Signs would also be placed on roads where vehicles would be allowed, and drivers who register the vehicle would receive a list of roads they are allowed to drive on from the city’s police department.
While golf carts are already being driven around city neighborhoods, Mayor Troy Brumbalow said that without the ordinance, drivers are open to traffic violations, which they would still be subject to on roads where PTV are not allowed.
City Attorney Kevin Tallant said the city would not be liable for crashes with or without the order, but the change would affect liability for drivers and passengers.
“You can’t drive a golf cart right now in the city for two reasons,” he said. “First of all, right now all you can legally drive is street-legal, and that requires certain glass requirements, certain bumper requirements, all kinds of things that golf carts do not have. The other reason you can’t drive one now in town is [council members] did not adopt a plan indicating that they could be used on these streets.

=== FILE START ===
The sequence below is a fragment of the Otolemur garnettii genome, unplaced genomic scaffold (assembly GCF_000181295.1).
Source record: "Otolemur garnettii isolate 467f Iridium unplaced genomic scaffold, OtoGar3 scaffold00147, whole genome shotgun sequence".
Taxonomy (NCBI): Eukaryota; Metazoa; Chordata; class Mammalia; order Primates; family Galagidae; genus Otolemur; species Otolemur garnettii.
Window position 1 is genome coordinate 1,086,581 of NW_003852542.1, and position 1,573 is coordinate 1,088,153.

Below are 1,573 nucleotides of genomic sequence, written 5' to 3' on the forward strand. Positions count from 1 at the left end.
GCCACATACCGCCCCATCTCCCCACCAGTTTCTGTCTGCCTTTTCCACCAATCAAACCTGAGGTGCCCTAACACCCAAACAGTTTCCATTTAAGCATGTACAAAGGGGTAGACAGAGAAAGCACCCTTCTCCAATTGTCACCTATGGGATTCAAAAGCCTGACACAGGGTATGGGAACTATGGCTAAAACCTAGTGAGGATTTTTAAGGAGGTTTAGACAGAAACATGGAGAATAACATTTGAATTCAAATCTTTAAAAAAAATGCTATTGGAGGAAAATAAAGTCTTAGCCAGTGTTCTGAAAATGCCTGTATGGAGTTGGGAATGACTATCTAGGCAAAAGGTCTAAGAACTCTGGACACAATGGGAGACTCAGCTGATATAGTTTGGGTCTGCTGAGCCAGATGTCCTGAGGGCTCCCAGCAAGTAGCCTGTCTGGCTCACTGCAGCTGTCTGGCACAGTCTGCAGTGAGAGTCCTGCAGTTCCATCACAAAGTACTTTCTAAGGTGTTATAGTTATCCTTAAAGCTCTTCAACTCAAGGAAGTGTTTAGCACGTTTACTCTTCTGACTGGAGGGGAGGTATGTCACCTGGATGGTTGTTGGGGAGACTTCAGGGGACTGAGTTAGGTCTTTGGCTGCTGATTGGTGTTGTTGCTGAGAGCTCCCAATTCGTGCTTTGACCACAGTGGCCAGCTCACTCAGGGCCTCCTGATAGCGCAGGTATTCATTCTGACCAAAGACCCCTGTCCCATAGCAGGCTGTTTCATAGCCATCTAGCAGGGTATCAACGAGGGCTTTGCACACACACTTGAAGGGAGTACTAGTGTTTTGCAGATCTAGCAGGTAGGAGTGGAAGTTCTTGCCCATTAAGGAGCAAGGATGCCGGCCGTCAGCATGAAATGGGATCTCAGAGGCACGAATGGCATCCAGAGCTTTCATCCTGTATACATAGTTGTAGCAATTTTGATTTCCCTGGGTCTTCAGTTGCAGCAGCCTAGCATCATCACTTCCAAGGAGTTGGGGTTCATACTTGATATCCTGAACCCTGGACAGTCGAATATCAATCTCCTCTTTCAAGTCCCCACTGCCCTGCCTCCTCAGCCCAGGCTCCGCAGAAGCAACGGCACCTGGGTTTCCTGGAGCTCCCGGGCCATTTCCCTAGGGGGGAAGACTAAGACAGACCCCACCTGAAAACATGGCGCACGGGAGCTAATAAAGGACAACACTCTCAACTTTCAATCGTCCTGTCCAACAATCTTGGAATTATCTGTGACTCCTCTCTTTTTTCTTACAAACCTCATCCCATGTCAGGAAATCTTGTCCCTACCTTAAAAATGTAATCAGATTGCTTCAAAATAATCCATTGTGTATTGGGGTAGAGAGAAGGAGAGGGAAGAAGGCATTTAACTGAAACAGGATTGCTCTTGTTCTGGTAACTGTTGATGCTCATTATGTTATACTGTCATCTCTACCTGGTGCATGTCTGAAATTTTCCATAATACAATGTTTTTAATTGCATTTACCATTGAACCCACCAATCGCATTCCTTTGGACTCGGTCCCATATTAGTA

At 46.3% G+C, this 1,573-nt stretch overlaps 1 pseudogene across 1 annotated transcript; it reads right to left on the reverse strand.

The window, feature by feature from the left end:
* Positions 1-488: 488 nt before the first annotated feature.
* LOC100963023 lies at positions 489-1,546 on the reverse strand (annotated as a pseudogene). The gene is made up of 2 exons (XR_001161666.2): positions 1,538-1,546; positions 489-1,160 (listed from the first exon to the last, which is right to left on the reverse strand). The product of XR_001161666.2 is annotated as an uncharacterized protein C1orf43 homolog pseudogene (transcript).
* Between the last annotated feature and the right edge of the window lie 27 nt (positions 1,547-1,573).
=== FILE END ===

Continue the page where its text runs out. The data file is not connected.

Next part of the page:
Tallant said approval from the Georgia Department of Transportation would be required to allow golf carts to cross state roads.
Ledbetter, who opposed the ordinance in both discussions, said she felt the change was “a terrible idea” and would be dangerous for residents.
“There are very few people affected [positively] by this, and there’s a ton of people this is going to affect and hurt,” she said.
The current discussion on the ordinance is not the first time that it has been possible to establish rules for golf carts.
In 2018, city leaders discussed a similar proposal for vehicles before plans bogged down.